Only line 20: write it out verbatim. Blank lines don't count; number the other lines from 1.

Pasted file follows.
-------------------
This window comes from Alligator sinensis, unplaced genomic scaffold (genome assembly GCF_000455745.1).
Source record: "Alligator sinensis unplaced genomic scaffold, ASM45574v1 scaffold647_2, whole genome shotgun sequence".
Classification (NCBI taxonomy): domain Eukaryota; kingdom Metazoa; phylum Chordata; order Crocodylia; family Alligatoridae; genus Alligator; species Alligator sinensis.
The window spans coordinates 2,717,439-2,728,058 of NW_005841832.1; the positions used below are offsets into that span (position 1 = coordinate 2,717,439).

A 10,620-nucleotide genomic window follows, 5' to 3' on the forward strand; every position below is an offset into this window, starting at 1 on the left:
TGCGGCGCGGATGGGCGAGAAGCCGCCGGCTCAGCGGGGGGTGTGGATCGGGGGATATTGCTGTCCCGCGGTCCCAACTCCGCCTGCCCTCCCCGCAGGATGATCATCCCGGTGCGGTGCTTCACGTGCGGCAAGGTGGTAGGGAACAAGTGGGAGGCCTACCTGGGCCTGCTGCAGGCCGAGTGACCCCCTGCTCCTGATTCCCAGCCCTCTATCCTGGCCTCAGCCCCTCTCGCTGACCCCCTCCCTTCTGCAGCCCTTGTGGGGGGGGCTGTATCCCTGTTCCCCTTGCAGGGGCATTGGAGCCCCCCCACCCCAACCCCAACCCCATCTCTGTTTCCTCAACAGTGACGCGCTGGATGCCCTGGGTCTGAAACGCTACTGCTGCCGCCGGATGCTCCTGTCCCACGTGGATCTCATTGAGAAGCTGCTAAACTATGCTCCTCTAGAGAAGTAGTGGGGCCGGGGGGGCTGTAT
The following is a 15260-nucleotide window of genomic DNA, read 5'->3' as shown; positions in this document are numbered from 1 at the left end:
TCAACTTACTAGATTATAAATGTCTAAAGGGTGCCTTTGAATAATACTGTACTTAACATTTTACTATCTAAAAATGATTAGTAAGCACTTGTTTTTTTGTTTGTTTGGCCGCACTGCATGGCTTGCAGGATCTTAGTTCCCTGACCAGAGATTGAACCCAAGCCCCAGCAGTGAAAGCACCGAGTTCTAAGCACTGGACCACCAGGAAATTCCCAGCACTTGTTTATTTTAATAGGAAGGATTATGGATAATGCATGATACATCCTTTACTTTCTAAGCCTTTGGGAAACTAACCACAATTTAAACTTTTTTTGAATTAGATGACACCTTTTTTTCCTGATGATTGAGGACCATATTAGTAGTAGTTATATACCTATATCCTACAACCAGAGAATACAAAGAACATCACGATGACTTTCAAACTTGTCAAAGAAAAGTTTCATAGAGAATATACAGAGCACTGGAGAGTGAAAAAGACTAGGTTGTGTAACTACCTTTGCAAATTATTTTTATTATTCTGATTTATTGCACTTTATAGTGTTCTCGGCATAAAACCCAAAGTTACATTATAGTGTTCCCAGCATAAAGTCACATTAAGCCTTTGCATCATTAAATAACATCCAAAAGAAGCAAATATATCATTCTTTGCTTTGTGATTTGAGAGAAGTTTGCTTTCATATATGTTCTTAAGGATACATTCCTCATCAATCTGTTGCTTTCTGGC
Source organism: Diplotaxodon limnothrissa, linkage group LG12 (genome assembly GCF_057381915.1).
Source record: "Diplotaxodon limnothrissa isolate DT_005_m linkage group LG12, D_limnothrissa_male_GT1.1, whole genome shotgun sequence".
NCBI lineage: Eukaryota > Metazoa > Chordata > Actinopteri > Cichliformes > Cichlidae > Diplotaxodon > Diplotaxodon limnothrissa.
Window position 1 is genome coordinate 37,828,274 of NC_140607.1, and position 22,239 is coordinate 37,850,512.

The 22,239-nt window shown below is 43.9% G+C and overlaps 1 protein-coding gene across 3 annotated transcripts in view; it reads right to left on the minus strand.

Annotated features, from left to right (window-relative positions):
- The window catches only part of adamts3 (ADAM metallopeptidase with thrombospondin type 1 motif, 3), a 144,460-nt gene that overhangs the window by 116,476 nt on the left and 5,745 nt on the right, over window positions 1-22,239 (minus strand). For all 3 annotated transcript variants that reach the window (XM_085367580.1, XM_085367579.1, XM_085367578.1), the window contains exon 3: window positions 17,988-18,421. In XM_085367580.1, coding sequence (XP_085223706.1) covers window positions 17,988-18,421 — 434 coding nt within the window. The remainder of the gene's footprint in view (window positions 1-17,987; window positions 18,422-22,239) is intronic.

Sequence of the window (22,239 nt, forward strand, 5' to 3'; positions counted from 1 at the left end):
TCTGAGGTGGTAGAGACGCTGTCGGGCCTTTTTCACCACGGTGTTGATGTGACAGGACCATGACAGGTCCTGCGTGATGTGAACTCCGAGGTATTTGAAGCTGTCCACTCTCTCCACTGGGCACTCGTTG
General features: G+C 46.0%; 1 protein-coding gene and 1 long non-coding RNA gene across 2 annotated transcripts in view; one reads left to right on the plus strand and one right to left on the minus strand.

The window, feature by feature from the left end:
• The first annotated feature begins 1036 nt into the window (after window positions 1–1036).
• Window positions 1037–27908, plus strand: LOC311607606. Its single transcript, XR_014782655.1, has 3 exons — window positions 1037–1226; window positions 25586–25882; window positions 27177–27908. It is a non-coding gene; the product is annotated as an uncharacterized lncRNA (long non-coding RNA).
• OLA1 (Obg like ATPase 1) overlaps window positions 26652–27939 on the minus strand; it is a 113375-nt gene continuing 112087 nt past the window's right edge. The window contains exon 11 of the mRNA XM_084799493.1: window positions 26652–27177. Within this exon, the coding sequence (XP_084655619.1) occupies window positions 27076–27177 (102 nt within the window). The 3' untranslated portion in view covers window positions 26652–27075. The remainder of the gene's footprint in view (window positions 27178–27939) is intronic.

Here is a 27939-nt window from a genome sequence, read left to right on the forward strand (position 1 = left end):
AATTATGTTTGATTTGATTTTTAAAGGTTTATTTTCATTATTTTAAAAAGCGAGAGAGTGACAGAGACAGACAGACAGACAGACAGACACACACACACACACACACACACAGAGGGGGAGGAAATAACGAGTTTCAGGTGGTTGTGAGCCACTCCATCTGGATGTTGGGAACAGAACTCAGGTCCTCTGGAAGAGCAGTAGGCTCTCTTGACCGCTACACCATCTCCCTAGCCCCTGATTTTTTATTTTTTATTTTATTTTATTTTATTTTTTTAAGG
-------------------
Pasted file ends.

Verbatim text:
• The first annotated feature begins 1036 nt into the window (after window positions 1–1036).